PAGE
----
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Covid cases edging up in Maharashtra, UK’s new Eris strain detected 

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The number of Covid-19 cases in Maharashtra have started edging up which is giving rise to some concern. The new Eris or EG.5.1 strain, which has triggered an alarm with its rapid spread in the UK, has also been detected in the state.

The new Covid variant Eris or EG.5.1, which has been causing alarm as it spreads rapidly across the UK. Initially identified as a variant on July 31, Eris is a variant of the Omicron strain and has now become the second most prevalent one, accounting for a troubling one in ten Covid cases.

According to data from the state health department, the number of active Covid-19 cases in Maharashtra increased from 70 at the end of July to 115 on August 6. The number of Covid infections in the state Monday was 109.

“EG.5.1 was detected in Maharashtra in May. However, there is no surge in the cases of this variant in June and July. The earlier XBB.1.16 and XBB.2.3 Omicron variants are still dominating in Maharashtra,” Dr Rajesh Karyakarte, Maharashtra’s coordinator for genome sequencing, told the Times of India.

Doctors have emphasized the need to take precautions against the spread of the disease, especially among the elderly.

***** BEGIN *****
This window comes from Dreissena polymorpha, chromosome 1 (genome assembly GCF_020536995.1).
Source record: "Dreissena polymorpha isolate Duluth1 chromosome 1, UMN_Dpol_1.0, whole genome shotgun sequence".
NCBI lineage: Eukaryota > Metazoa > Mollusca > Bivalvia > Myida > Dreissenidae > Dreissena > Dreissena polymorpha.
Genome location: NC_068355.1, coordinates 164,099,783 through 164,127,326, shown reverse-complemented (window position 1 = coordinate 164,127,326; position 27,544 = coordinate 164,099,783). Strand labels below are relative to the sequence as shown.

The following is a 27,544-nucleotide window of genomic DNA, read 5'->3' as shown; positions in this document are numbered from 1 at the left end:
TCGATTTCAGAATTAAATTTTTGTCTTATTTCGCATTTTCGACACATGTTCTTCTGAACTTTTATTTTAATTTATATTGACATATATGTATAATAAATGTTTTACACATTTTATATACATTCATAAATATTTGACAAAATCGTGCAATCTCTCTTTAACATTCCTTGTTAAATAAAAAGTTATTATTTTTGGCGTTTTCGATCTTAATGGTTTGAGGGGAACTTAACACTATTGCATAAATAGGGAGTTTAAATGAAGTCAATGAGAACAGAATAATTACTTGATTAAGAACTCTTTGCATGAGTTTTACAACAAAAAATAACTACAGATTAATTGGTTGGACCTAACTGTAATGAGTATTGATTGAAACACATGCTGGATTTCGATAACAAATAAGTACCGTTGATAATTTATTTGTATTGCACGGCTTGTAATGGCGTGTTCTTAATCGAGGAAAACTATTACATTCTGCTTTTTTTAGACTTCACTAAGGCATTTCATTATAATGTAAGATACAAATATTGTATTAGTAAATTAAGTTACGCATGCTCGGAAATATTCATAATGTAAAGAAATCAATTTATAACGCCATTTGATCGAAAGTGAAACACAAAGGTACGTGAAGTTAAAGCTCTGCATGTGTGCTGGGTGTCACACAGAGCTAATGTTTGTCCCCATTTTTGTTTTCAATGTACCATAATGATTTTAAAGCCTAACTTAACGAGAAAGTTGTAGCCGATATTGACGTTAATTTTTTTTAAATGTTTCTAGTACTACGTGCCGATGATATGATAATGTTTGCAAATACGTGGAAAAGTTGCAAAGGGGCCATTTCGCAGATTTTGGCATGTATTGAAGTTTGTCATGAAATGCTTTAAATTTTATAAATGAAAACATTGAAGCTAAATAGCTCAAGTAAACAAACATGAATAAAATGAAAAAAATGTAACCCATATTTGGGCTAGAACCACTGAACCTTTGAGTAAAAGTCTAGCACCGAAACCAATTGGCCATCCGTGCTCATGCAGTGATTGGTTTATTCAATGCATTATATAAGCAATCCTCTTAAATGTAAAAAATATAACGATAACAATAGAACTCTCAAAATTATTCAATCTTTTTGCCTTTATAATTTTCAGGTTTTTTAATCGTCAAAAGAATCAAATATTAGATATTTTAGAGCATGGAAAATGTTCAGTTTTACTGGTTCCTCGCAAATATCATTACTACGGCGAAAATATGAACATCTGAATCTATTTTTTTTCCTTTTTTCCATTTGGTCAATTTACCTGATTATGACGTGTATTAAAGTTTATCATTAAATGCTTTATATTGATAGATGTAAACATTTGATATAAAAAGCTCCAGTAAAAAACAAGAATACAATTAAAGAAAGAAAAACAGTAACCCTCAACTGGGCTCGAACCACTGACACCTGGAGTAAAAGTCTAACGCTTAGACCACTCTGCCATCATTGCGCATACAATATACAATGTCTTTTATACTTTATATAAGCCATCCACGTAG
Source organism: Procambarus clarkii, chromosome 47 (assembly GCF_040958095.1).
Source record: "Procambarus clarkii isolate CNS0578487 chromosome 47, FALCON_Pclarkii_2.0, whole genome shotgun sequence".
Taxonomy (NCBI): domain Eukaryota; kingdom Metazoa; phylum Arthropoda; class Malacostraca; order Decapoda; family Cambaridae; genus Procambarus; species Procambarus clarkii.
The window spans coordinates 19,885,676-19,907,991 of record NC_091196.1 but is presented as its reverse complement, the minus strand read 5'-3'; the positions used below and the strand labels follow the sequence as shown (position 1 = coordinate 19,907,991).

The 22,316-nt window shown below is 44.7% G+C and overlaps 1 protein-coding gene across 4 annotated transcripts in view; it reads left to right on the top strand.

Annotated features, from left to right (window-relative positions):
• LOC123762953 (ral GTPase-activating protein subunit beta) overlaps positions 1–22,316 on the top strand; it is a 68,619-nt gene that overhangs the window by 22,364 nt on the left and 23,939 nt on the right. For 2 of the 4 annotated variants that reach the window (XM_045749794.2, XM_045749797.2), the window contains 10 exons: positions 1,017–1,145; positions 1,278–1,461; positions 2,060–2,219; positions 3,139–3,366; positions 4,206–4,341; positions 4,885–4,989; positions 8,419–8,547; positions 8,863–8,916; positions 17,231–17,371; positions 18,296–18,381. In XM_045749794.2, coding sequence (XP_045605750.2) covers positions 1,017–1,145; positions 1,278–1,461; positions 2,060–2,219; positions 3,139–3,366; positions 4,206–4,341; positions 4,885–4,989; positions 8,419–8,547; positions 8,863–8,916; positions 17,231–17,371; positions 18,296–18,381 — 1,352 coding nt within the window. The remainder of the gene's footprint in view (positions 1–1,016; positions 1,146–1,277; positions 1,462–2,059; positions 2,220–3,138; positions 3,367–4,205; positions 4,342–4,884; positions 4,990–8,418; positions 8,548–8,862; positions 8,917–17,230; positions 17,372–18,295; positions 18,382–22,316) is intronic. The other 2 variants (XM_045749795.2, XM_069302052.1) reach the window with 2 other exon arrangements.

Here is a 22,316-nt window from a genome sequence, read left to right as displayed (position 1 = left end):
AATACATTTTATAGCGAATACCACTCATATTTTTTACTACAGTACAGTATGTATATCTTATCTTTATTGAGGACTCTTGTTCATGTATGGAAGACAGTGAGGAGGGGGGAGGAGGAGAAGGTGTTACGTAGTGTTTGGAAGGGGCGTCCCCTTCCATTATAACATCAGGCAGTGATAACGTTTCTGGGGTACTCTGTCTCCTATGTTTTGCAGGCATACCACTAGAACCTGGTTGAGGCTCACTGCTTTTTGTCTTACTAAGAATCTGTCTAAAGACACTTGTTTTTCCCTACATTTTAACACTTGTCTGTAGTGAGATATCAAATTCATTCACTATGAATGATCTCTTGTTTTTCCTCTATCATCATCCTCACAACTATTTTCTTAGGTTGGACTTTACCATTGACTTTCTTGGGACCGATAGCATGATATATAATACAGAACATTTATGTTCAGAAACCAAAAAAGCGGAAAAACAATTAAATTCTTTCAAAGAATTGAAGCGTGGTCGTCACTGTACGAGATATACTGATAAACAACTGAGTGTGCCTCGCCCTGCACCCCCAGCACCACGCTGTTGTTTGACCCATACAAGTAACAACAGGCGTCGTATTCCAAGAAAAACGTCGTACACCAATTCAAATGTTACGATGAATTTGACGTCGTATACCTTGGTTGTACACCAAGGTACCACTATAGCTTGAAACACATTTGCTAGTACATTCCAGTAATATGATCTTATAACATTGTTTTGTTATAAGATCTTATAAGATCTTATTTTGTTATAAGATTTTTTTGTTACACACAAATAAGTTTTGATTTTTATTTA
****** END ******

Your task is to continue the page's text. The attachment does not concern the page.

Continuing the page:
The new Covid variant codenamed Eris has started spreading in Britain, giving rise to fears of a fresh coronavirus wave.

Senior officials of UK Health Security Agency (UKHSA) have raised the alarm about Eris, saying it already makes up one in seven new cases after reaching the UK towards the end of May, according to a report in Britain’s Daily Mail.

Hospitalisation rates are also starting to shoot up, sparking concern that the nation may be on the brink of being hit by a fresh wave, the report said. Leading experts fear the outbreak will continue to pick up pace in the coming weeks as part of the virus’s natural cycle.

However, some experts said it shows no sign of being more dangerous than the other strains circulating, including its ancestor Omicron.

Officials are closely monitoring the spread of the virus.